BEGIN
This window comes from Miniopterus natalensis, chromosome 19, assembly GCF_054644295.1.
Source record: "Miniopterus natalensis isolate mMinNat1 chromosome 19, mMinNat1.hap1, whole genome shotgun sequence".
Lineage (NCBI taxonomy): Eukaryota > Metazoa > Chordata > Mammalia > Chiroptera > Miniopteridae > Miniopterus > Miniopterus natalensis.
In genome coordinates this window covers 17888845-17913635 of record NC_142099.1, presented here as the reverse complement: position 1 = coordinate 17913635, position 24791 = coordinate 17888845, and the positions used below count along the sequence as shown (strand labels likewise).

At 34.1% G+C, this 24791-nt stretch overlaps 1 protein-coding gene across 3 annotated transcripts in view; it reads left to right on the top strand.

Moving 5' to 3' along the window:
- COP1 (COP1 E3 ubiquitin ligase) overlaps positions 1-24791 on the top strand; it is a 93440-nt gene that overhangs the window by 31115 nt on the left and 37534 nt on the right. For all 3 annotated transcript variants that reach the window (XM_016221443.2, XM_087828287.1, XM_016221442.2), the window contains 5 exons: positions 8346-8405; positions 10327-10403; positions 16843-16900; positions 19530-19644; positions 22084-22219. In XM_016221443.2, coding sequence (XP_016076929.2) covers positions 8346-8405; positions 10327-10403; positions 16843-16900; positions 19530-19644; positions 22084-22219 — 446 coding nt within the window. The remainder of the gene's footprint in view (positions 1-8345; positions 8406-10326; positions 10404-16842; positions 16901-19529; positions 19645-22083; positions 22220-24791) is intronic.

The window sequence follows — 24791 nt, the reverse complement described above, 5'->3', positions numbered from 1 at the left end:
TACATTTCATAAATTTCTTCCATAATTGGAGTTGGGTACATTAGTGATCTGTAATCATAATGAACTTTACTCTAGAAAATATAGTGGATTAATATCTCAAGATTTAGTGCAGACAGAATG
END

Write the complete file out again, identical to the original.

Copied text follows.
This window comes from Miniopterus natalensis, chromosome 19, assembly GCF_054644295.1.
Source record: "Miniopterus natalensis isolate mMinNat1 chromosome 19, mMinNat1.hap1, whole genome shotgun sequence".
Lineage (NCBI taxonomy): Eukaryota > Metazoa > Chordata > Mammalia > Chiroptera > Miniopteridae > Miniopterus > Miniopterus natalensis.
In genome coordinates this window covers 17888845-17913635 of record NC_142099.1, presented here as the reverse complement: position 1 = coordinate 17913635, position 24791 = coordinate 17888845, and the positions used below count along the sequence as shown (strand labels likewise).

At 34.1% G+C, this 24791-nt stretch overlaps 1 protein-coding gene across 3 annotated transcripts in view; it reads left to right on the top strand.

Moving 5' to 3' along the window:
- COP1 (COP1 E3 ubiquitin ligase) overlaps positions 1-24791 on the top strand; it is a 93440-nt gene that overhangs the window by 31115 nt on the left and 37534 nt on the right. For all 3 annotated transcript variants that reach the window (XM_016221443.2, XM_087828287.1, XM_016221442.2), the window contains 5 exons: positions 8346-8405; positions 10327-10403; positions 16843-16900; positions 19530-19644; positions 22084-22219. In XM_016221443.2, coding sequence (XP_016076929.2) covers positions 8346-8405; positions 10327-10403; positions 16843-16900; positions 19530-19644; positions 22084-22219 — 446 coding nt within the window. The remainder of the gene's footprint in view (positions 1-8345; positions 8406-10326; positions 10404-16842; positions 16901-19529; positions 19645-22083; positions 22220-24791) is intronic.

The window sequence follows — 24791 nt, the reverse complement described above, 5'->3', positions numbered from 1 at the left end:
TACATTTCATAAATTTCTTCCATAATTGGAGTTGGGTACATTAGTGATCTGTAATCATAATGAACTTTACTCTAGAAAATATAGTGGATTAATATCTCAAGATTTAGTGCAGACAGAATG